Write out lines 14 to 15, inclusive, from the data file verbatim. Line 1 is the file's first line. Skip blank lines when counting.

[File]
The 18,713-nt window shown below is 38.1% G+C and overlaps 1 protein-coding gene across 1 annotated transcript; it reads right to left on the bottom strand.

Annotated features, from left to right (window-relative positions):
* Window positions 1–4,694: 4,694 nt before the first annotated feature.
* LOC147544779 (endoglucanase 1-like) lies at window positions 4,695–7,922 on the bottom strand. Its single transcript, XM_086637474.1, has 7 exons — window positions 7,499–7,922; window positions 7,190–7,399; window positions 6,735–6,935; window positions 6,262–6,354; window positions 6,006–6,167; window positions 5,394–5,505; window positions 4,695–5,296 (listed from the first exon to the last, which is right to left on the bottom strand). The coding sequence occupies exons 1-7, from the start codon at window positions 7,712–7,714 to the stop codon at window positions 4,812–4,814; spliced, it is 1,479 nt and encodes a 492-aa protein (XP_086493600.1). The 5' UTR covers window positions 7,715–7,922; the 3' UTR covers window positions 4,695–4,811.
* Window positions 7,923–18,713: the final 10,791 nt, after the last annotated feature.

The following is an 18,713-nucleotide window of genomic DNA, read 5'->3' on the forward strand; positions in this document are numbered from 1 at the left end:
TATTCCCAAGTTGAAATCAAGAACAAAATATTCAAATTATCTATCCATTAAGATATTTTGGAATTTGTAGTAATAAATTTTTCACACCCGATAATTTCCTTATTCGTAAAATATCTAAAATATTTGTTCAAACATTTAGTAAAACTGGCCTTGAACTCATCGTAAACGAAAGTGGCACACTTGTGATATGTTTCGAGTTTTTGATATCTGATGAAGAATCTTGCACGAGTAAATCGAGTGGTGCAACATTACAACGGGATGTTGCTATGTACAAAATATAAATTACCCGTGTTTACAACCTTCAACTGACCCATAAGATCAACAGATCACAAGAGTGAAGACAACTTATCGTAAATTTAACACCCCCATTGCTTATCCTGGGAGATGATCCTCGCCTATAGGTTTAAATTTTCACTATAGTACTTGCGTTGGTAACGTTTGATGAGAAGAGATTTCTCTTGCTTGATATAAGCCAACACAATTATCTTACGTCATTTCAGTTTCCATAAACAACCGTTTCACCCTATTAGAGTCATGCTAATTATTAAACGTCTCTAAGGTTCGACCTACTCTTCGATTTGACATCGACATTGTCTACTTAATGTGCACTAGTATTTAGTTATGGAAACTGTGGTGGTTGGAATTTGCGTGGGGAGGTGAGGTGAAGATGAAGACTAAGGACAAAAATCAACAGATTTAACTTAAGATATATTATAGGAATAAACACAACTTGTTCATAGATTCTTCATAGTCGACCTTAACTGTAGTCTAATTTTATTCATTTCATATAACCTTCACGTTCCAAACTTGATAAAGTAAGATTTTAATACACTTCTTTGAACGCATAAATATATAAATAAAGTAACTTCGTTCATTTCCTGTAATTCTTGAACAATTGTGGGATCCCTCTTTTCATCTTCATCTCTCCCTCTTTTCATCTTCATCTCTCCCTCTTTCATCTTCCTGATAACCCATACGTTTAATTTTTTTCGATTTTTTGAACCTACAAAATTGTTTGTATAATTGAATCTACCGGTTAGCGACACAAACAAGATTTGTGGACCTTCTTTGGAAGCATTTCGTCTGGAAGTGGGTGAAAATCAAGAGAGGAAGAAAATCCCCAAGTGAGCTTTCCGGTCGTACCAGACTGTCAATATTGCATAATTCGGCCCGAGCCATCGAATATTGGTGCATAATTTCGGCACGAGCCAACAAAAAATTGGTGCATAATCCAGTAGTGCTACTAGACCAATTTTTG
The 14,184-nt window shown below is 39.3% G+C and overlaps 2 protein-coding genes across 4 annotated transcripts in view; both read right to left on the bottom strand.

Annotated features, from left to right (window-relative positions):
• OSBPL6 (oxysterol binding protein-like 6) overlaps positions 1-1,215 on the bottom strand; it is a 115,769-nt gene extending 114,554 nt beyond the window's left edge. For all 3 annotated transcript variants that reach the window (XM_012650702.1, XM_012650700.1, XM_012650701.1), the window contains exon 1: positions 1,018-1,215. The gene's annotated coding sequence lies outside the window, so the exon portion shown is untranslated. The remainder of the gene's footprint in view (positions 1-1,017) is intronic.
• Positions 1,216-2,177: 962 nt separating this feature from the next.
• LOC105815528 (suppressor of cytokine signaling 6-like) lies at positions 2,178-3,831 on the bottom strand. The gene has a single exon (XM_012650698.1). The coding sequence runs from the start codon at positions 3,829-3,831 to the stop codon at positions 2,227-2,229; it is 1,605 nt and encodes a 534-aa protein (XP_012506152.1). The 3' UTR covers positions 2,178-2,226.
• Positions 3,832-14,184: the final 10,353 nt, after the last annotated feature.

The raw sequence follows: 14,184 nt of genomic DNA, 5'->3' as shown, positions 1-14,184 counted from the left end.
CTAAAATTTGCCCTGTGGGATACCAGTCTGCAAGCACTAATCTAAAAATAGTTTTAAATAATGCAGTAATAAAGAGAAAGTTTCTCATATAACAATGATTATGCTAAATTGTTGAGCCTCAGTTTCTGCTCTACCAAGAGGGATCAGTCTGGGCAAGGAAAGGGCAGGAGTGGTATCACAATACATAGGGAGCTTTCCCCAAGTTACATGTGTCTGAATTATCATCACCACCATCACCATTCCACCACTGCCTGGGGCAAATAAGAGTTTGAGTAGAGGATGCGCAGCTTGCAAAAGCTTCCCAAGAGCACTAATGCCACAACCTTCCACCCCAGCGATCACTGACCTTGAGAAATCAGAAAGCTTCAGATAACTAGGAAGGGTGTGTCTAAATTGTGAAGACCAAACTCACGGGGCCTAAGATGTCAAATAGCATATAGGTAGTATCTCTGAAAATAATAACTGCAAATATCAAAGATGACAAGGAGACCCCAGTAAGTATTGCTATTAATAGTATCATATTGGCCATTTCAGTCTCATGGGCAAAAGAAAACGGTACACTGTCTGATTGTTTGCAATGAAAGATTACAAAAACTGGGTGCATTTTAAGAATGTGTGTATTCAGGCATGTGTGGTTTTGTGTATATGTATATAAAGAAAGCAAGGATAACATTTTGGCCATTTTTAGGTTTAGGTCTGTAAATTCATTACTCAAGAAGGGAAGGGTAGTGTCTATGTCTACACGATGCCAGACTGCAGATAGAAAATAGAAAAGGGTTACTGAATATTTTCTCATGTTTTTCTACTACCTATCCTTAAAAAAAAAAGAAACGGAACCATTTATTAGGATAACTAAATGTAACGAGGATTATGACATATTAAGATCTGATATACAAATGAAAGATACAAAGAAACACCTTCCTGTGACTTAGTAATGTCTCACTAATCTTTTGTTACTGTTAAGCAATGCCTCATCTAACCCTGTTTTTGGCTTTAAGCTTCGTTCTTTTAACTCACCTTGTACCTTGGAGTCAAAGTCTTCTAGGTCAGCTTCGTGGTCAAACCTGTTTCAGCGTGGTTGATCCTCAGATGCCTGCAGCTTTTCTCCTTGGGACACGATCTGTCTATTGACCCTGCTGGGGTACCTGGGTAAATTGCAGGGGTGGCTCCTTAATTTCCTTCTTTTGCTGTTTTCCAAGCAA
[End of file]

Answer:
The raw sequence follows: 14,184 nt of genomic DNA, 5'->3' as shown, positions 1-14,184 counted from the left end.
CTAAAATTTGCCCTGTGGGATACCAGTCTGCAAGCACTAATCTAAAAATAGTTTTAAATAATGCAGTAATAAAGAGAAAGTTTCTCATATAACAATGATTATGCTAAATTGTTGAGCCTCAGTTTCTGCTCTACCAAGAGGGATCAGTCTGGGCAAGGAAAGGGCAGGAGTGGTATCACAATACATAGGGAGCTTTCCCCAAGTTACATGTGTCTGAATTATCATCACCACCATCACCATTCCACCACTGCCTGGGGCAAATAAGAGTTTGAGTAGAGGATGCGCAGCTTGCAAAAGCTTCCCAAGAGCACTAATGCCACAACCTTCCACCCCAGCGATCACTGACCTTGAGAAATCAGAAAGCTTCAGATAACTAGGAAGGGTGTGTCTAAATTGTGAAGACCAAACTCACGGGGCCTAAGATGTCAAATAGCATATAGGTAGTATCTCTGAAAATAATAACTGCAAATATCAAAGATGACAAGGAGACCCCAGTAAGTATTGCTATTAATAGTATCATATTGGCCATTTCAGTCTCATGGGCAAAAGAAAACGGTACACTGTCTGATTGTTTGCAATGAAAGATTACAAAAACTGGGTGCATTTTAAGAATGTGTGTATTCAGGCATGTGTGGTTTTGTGTATATGTATATAAAGAAAGCAAGGATAACATTTTGGCCATTTTTAGGTTTAGGTCTGTAAATTCATTACTCAAGAAGGGAAGGGTAGTGTCTATGTCTACACGATGCCAGACTGCAGATAGAAAATAGAAAAGGGTTACTGAATATTTTCTCATGTTTTTCTACTACCTATCCTTAAAAAAAAAAGAAACGGAACCATTTATTAGGATAACTAAATGTAACGAGGATTATGACATATTAAGATCTGATATACAAATGAAAGATACAAAGAAACACCTTCCTGTGACTTAGTAATGTCTCACTAATCTTTTGTTACTGTTAAGCAATGCCTCATCTAACCCTGTTTTTGGCTTTAAGCTTCGTTCTTTTAACTCACCTTGTACCTTGGAGTCAAAGTCTTCTAGGTCAGCTTCGTGGTCAAACCTGTTTCAGCGTGGTTGATCCTCAGATGCCTGCAGCTTTTCTCCTTGGGACACGATCTGTCTATTGACCCTGCTGGGGTACCTGGGTAAATTGCAGGGGTGGCTCCTTAATTTCCTTCTTTTGCTGTTTTCCAAGCAA